invasive species

Another Invasive Plant Whose Name You Might Not Know, But Soon Will...

Have you heard about knotweed? It’s considered such a menace in the UK that all deeds of sale must disclose its presence on the land, it’s begun to take over New England, and it’s devastating for local ecosystems. This well-written article for Slate explores this invasive plant’s roots... or in this case, rhizomes.

Also linked in the above article is a great reflection in the Smithsonian Magazine on kudzu, the invasive vine that is more notorious than is justified by its spread.

A Fascinating Look at the Invasive Bradford Pear

Invasive species are a massive ecological problem, and they are primarily caused by humanity - either intentionally or unintentionally. In the case of the Bradford Pear, it was 100% intentional. This article by Adrian Higgins in The Washington Post Magazine details each stage of human decision-making that led to the Bradford Pear menace.

My First Trip to Ireland Journal

I am doing a summer residency in the Canary Islands, and Dublin was a possible layover en route.  My sister and I talked it over, and we decided to spend a little less than a week in Ireland (with our base in Dublin) before I headed over to Gran Canaria.

I had never been to Ireland before; in terms of nearby places, I have been to London, and I've been to Iceland, and a number of places in southern Europe.  Some general notes: Ireland is known for wet, relatively cold weather (locals repeatedly called rain "liquid sunshine"); the biggest cities aren't as dense as I would have expected; there isn't really an Irish cuisine apart from Guinness and whisky; and there is a super dominant tourist shop called Carroll's which you can find everywhere you turn around.  

Ireland had just finished up a referendum on abortion when we arrived, so there were still signs up from both points of view on almost every utility pole and light post.  We were told they have around 20-30 days to take them down before fines are levied.  The results of the referendum were approximately two to one in favor of repealing the Irish Eighth Amendment and allowing abortion up to six months of pregnancy in Ireland.  A number of the signs referenced the fact that though abortion wasn't legal (prior to the referendum), Irish women were getting abortions - they just had to travel outside of the country to do so.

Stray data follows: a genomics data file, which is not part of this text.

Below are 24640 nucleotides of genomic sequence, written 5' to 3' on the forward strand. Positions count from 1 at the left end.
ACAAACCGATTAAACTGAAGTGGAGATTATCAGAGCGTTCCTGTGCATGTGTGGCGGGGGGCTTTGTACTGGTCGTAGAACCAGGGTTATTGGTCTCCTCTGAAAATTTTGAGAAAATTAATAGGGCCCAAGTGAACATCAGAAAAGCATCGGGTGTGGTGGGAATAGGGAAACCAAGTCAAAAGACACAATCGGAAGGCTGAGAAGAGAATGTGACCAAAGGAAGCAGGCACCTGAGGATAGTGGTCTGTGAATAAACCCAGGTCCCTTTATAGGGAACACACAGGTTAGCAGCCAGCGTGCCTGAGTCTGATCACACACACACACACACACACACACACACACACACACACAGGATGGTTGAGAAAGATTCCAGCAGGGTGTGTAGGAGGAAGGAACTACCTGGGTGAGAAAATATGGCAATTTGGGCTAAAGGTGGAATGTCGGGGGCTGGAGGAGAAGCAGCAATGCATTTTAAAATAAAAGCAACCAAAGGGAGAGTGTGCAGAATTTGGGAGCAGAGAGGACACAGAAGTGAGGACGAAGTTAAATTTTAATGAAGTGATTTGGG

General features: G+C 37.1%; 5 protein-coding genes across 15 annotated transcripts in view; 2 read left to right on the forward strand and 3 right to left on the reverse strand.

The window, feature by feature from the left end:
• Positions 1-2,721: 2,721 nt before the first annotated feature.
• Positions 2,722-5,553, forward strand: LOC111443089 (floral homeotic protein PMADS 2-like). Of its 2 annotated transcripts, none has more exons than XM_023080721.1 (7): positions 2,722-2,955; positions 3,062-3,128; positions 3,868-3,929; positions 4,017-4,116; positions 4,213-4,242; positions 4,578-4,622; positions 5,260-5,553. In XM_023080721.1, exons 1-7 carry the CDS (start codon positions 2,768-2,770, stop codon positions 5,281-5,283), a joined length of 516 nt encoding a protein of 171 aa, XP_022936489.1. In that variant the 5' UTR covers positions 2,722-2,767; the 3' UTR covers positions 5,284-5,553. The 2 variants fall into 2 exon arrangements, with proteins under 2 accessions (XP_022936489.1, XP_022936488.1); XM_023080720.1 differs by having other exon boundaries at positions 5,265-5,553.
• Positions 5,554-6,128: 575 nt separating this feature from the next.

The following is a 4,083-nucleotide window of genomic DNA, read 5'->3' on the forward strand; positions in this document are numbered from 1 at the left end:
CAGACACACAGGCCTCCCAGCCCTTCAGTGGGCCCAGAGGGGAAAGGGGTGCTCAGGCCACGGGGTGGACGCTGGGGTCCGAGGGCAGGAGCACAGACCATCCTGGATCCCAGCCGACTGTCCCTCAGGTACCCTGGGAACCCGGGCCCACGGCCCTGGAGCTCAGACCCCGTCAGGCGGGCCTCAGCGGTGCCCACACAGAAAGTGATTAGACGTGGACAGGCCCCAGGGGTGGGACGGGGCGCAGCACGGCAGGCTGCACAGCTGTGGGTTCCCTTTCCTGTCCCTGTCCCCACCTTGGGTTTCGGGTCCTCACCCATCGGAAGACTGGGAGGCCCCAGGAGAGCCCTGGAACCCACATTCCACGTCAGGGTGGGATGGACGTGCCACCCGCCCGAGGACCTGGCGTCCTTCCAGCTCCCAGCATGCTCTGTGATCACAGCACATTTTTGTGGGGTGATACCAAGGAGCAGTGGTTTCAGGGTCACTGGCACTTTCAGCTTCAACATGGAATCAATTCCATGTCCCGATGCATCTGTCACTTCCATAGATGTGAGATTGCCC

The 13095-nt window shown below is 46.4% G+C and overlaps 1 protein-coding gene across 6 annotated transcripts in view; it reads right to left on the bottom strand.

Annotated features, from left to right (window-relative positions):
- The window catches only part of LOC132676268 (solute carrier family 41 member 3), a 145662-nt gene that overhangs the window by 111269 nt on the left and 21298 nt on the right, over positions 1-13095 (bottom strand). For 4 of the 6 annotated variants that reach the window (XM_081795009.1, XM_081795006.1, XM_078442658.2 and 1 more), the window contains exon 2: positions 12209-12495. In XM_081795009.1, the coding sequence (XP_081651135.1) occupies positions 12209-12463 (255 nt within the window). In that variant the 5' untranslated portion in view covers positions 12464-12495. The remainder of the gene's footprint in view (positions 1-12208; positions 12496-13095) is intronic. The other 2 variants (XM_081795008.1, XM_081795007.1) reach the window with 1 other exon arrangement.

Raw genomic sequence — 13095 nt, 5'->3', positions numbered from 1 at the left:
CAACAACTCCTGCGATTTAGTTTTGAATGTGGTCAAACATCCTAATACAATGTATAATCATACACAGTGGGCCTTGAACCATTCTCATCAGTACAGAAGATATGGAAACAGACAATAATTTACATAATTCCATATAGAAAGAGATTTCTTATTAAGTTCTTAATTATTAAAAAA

Our first couple days we explored Dublin.  We visited the National Botanic Gardens, the Dublin Flea Market, the Dublin Zoo, Dublin Castle, the Natural History Museum, and also walked around most of downtown including repeatedly dipping into the Temple Bar district, admiring the churches and other architectural stand-outs, and browsing the many Carroll's just in case one had slightly different merchandise in stock.  Then we took a day trip bus tour to the west of Ireland and very briefly saw the city of Galway and the Burren karst landscape (I could spend hours just in the Burren - it's often called a "lunar landscape" and it has a lot of rare plants living amongst its limestone crevices), and spent a decent bit of time at the Cliffs of Moher.  We stopped by Howth one day, and the last day we did another day trip bus tour up to northern Ireland - which is still in the UK - and very briefly saw Belfast and the Dark Hedges and explored a little around the Carrick-a-Rede Rope Bridge and the Giant's Causeway, which is an area of basalt columns and hexagonal stones formed by rapidly cooling lava during an ancient volcanic eruption.

It was a really great trip and I learned a lot more about Irish history and Ireland in general than I knew before going.  We were super fortunate and despite the normal weather patterns, it was sunny and pleasant much of the time we were there, cloudy for a day, and only rained for two of the mornings!  My favorite part was the tiny amount of time I got to explore the Burren, and my second favorite part was the still small amount of time I got to explore the Giant's Causeway.  Both were fascinating geological phenomenons with their own micro-ecologies.  Although my calves ached after all the hiking I did!

One interesting fact I learned is that Ireland doesn't have any native snakes.  That itself was neat to learn (legend has it that Saint Patrick cast them out), but the tour guide contended flat out that there are no snakes in Ireland to this day.  I thought that was extremely unlikely - England has snakes, which is similar enough to Ireland that it's improbable that the island itself is inhospitable, and invasive species are a worldwide problem.  But so far my googling hasn't led me to a different conclusion despite reports of people intentionally releasing snakes - so far it appears none have managed to establish populations.  Hopefully that's true as I don't wish invasive snakes upon Ireland!  I just think it's very surprising that humanity hasn't managed to muck that up yet.

Photos will follow in a subsequent post!